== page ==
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Skènè starts from the idea that people play games to grasp the space that surrounds us, to organize it so that it will never escape us.

Skènè

Claire Croizé and Etienne Guilloteau

Gilles Deleuze quotes the example of a child in the dark who comforts himself by singing under his breath and coordinating his movements to this song. In Skènè, Etienne Guilloteau and Claire Croizé similarly portray two people who have to find their way in the chaos and empty space of the stage. The sense of abandonment that is summoned when Croizé starts off alone on stage stays with us even when Etienne Guilloteau joins her, accompanied by the sounds of a Mozart piano concerto. Their movements follow the music in a way that is almost automatic, but devoid of contact. Despite the unisono of the two dancers, there is no direct communication. Skènè shows us that we always remain alone in the dark.

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Choreography and dance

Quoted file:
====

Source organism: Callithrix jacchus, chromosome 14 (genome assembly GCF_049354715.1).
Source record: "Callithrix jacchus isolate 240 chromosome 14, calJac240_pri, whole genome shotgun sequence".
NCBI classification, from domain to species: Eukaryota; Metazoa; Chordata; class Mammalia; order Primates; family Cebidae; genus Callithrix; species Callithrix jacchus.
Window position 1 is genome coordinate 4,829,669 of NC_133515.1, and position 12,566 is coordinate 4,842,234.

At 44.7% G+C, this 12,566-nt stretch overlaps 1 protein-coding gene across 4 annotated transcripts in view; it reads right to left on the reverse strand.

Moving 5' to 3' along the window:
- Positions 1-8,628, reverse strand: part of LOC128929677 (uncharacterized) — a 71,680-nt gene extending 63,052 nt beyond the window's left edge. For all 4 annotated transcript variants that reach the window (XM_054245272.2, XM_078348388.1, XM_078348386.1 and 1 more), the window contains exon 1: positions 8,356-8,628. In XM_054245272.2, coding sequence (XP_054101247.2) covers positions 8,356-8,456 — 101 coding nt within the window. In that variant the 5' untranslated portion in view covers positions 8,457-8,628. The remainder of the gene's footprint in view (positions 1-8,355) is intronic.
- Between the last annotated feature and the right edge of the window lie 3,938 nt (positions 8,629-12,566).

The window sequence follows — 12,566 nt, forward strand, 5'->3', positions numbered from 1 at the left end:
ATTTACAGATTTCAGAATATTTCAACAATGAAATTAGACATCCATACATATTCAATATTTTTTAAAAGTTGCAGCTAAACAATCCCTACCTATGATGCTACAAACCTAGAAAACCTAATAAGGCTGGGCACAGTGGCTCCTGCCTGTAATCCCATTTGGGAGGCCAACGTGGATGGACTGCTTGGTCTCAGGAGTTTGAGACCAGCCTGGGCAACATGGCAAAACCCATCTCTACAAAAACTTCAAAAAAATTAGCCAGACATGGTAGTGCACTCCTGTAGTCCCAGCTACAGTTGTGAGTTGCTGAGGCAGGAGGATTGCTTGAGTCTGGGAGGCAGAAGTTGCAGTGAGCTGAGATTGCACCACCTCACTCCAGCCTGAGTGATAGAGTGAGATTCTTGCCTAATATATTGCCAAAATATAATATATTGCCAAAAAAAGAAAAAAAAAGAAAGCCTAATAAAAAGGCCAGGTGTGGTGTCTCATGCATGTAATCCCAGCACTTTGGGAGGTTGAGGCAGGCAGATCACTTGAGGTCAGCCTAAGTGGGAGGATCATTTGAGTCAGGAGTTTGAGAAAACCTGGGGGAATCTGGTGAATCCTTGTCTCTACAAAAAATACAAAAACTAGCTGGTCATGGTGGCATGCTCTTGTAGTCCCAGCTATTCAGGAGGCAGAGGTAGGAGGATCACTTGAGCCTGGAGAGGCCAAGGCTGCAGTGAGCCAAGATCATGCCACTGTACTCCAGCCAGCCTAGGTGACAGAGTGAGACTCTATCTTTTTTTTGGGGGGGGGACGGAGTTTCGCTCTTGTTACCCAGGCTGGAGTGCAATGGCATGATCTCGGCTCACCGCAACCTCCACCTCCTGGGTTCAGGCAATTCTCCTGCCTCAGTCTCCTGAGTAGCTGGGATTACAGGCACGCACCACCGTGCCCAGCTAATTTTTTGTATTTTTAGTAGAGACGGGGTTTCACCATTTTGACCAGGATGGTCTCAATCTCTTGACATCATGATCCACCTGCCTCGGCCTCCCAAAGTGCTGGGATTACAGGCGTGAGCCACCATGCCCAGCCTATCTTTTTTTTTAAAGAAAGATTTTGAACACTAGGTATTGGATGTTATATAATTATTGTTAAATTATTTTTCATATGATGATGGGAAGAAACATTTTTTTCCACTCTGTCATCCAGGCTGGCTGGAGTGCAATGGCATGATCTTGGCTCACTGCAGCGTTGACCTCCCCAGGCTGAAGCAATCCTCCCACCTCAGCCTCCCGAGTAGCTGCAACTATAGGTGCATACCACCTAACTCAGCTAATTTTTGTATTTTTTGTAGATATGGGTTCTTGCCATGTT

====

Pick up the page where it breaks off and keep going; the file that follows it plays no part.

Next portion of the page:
Etienne Guilloteau, Claire Croizé
Light
Hans Meijer
“The duet Skènè that [Guilloteau] brings together with Claire Croizé, is just as intelligent in its design [as Love me two times] but it inarguably also touches an emotional string. … the beauty of this performance liesin the way the interplay between music and movement shows an abstract, but strong imagination of the volatility of communication between two people”
Pieter T’Jonck, De Tijd, 4 March 2004
Flowers (we are)

Claire Croizé

HERO

Claire Croizé

Mer-

Claire Croizé and Etienne Guilloteau

EVOL

Claire Croizé

The Diamond Sea

Etienne Guilloteau

Primitive

Claire Croizé

Feu

Etienne Guilloteau

Zeit-bild

Etienne Guilloteau

Synopsis of a Battle

Etienne Guilloteau